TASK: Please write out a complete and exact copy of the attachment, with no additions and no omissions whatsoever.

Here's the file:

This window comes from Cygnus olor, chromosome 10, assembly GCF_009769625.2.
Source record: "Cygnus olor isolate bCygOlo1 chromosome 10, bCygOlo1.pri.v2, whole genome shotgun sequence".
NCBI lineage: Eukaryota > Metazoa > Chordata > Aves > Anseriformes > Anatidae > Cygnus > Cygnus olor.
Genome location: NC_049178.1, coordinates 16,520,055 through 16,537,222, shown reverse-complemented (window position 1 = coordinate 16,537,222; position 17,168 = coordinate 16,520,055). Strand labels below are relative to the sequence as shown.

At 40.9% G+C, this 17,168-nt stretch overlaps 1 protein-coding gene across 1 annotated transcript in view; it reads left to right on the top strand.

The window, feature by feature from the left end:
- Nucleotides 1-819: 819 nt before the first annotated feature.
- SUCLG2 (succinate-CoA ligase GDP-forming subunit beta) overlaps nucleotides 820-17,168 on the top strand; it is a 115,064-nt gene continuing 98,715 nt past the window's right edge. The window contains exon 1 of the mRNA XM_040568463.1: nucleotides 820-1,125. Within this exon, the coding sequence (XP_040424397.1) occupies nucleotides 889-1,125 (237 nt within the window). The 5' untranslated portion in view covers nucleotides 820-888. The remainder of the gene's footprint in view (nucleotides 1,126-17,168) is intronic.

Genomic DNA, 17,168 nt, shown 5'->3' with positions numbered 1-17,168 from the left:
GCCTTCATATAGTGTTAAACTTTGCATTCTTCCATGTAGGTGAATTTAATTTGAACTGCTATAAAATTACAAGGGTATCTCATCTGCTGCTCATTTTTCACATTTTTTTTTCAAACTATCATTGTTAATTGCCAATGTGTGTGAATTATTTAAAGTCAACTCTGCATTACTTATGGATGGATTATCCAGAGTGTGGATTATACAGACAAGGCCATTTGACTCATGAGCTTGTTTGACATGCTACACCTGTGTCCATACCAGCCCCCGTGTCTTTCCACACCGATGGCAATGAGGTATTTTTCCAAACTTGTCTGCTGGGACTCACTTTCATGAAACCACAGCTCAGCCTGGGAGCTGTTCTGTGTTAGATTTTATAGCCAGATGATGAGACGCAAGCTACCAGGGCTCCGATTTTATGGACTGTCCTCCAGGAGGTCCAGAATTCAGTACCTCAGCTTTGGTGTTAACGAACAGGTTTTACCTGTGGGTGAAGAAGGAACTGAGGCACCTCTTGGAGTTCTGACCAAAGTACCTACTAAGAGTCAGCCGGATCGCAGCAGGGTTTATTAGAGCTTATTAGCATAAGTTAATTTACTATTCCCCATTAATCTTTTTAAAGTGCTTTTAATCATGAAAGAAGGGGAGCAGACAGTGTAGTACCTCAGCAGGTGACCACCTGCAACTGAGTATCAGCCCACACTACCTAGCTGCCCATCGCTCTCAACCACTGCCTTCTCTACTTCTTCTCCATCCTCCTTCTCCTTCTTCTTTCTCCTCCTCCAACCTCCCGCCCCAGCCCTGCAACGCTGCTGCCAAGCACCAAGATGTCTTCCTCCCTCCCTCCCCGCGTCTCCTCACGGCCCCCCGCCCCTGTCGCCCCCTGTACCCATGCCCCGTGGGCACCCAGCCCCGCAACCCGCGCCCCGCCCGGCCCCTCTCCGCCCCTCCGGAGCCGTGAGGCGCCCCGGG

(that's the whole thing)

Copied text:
This window comes from Cygnus olor, chromosome 10, assembly GCF_009769625.2.
Source record: "Cygnus olor isolate bCygOlo1 chromosome 10, bCygOlo1.pri.v2, whole genome shotgun sequence".
NCBI lineage: Eukaryota > Metazoa > Chordata > Aves > Anseriformes > Anatidae > Cygnus > Cygnus olor.
Genome location: NC_049178.1, coordinates 16,520,055 through 16,537,222, shown reverse-complemented (window position 1 = coordinate 16,537,222; position 17,168 = coordinate 16,520,055). Strand labels below are relative to the sequence as shown.

At 40.9% G+C, this 17,168-nt stretch overlaps 1 protein-coding gene across 1 annotated transcript in view; it reads left to right on the top strand.

The window, feature by feature from the left end:
- Nucleotides 1-819: 819 nt before the first annotated feature.
- SUCLG2 (succinate-CoA ligase GDP-forming subunit beta) overlaps nucleotides 820-17,168 on the top strand; it is a 115,064-nt gene continuing 98,715 nt past the window's right edge. The window contains exon 1 of the mRNA XM_040568463.1: nucleotides 820-1,125. Within this exon, the coding sequence (XP_040424397.1) occupies nucleotides 889-1,125 (237 nt within the window). The 5' untranslated portion in view covers nucleotides 820-888. The remainder of the gene's footprint in view (nucleotides 1,126-17,168) is intronic.

Genomic DNA, 17,168 nt, shown 5'->3' with positions numbered 1-17,168 from the left:
GCCTTCATATAGTGTTAAACTTTGCATTCTTCCATGTAGGTGAATTTAATTTGAACTGCTATAAAATTACAAGGGTATCTCATCTGCTGCTCATTTTTCACATTTTTTTTTCAAACTATCATTGTTAATTGCCAATGTGTGTGAATTATTTAAAGTCAACTCTGCATTACTTATGGATGGATTATCCAGAGTGTGGATTATACAGACAAGGCCATTTGACTCATGAGCTTGTTTGACATGCTACACCTGTGTCCATACCAGCCCCCGTGTCTTTCCACACCGATGGCAATGAGGTATTTTTCCAAACTTGTCTGCTGGGACTCACTTTCATGAAACCACAGCTCAGCCTGGGAGCTGTTCTGTGTTAGATTTTATAGCCAGATGATGAGACGCAAGCTACCAGGGCTCCGATTTTATGGACTGTCCTCCAGGAGGTCCAGAATTCAGTACCTCAGCTTTGGTGTTAACGAACAGGTTTTACCTGTGGGTGAAGAAGGAACTGAGGCACCTCTTGGAGTTCTGACCAAAGTACCTACTAAGAGTCAGCCGGATCGCAGCAGGGTTTATTAGAGCTTATTAGCATAAGTTAATTTACTATTCCCCATTAATCTTTTTAAAGTGCTTTTAATCATGAAAGAAGGGGAGCAGACAGTGTAGTACCTCAGCAGGTGACCACCTGCAACTGAGTATCAGCCCACACTACCTAGCTGCCCATCGCTCTCAACCACTGCCTTCTCTACTTCTTCTCCATCCTCCTTCTCCTTCTTCTTTCTCCTCCTCCAACCTCCCGCCCCAGCCCTGCAACGCTGCTGCCAAGCACCAAGATGTCTTCCTCCCTCCCTCCCCGCGTCTCCTCACGGCCCCCCGCCCCTGTCGCCCCCTGTACCCATGCCCCGTGGGCACCCAGCCCCGCAACCCGCGCCCCGCCCGGCCCCTCTCCGCCCCTCCGGAGCCGTGAGGCGCCCCGGG